Posts by ncolter

    We do not have a set release date for any of the packages as of yet. However, there are several releases planned for the next few months specifically centering around the OpenDXL Node-RED extension, so you can expect to see updates fairly soon.

    We're excited to provide this new tool to the community, and we're working to get it into your hands as soon as possible!

    When it comes to determining the danger posed by external files, there are a number of reputation providers that have OpenDXL solutions available for community use (many of which can be found under the Threat Detection category.

    As far as hooking up those solutions to tools like Jabber or Lync, an intermediary tool or service hook would need to be created that made use of the above Threat Detection solutions. We encourage community members like yourself with unique requirements to experiment, and feel free to use existing solutions to create new ones that address needs such as these!

    Certificate-based topic authorization configuration settings that have been set on one ePO Server in a Multi-ePO environment will be applied to the entire Multi-ePO fabric, as long as all ePO Extensions and DXL Brokers in the Multi-ePO environment are DXL 4.0 and above.

    It may take up to 24 hours by default for certificate-based topic authorization policy to propagate across the entire Multi-ePO fabric.

    There is an upcoming solution for smoothly integrating DXL services and events with Node-RED. It will allow users to hook up any tool or service to Node-RED and easily send or receive DXL messages.

    In the meantime, the OpenDXL Data Bridge solution is currently available and incorporates some Node-RED functionality.

    The OpenDXL Java Client does not currently have a scheduled release date, unfortunately. Our development team is listening and is definitely aware of the community demand for a Java client that works with OpenDXL - as it is, our current aim is to bring it in scope as soon as possible.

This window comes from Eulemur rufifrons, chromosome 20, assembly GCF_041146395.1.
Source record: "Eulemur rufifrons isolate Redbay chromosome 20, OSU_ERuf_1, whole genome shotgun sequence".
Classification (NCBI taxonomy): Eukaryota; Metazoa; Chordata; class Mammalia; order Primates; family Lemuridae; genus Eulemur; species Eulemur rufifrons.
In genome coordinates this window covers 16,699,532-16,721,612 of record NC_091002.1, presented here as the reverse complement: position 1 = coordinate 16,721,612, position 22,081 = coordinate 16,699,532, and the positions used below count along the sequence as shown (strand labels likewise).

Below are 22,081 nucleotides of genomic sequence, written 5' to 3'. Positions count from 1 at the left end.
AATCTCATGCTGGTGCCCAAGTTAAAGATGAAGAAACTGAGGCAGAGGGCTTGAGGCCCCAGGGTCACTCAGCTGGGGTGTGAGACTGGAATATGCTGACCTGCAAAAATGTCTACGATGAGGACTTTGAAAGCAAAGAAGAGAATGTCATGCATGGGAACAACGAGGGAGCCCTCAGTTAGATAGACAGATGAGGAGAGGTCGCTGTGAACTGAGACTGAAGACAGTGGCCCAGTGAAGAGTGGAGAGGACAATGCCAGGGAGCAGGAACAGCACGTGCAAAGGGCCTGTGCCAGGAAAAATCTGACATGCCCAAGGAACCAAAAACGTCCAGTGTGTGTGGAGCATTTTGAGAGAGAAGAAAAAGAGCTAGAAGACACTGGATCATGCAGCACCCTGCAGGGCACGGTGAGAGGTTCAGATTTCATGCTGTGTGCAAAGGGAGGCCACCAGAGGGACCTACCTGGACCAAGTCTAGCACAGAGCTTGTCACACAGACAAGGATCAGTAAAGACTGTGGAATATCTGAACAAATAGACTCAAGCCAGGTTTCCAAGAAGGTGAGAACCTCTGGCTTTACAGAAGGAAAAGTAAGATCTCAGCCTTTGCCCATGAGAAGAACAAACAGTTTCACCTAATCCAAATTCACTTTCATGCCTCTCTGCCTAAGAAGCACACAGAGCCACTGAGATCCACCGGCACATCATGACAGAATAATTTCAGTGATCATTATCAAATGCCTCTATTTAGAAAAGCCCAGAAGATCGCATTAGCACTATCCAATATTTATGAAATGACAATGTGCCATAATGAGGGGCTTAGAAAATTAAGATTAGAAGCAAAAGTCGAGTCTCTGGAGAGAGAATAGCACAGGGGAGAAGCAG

For a client with a third-party certificate (such as one generated by the steps you referred to in the OpenDXL Python Client Documentation) to be able to connect to a broker in any DXL fabric, that certificate/authority must be imported into ePO and distributed to the DXL brokers on that fabric.

    In a Multi-ePO environment, an ePO server and the brokers on its DXL fabric will not export third party certs to the other ePOs/fabrics. The administrator must perform this action manually in the ePO Server Settings for "DXL Certificates (Third Party)" for any other fabric in the Multi-ePO environment to which the client is expected to be able to connect.

    By design, DXL will only deliver messages to clients that are connected at the time they are published and does not provide a mechanism for storing messages for later use.

    However, it is certainly possible to build a solution that handles the storage itself. In fact, there are upcoming solutions expected in the near future to provide features that will provide at least some degree of this functionality.

    We have contacted the solution developer over this issue, if there is indeed a bug or some other problem (documentation, perhaps) it should be addressed in the near future.

    In the meantime, you can protect against this error by checking the length of the command line arguments supplied to the script to handle the problem gracefully. For example:

    1. if __name__ == "__main__":
    2. fgt = FGT(fgt_ip)
    3. fgt.login(user,pw)
    4. if len(sys.argv) <1:
    5. # ---> Handle the scenario here <---
    6. else:
    7. host = sys.argv[1]

    It looks like you are trying to use an application generated by OpenDXL Bootstrap's application-template generation function, rather than a client based on the client-template. This is apparent for two reasons: the name of your client file is, which is the default name of the client file created by the application template, and this error in your output:

    TypeError: object of type 'DxlClient' has no len()

    This is a result of the difference in the __init__ used for OpenDXL Bootstrap application templates and client templates.

    In the application template, the __init__ for your client will look like this: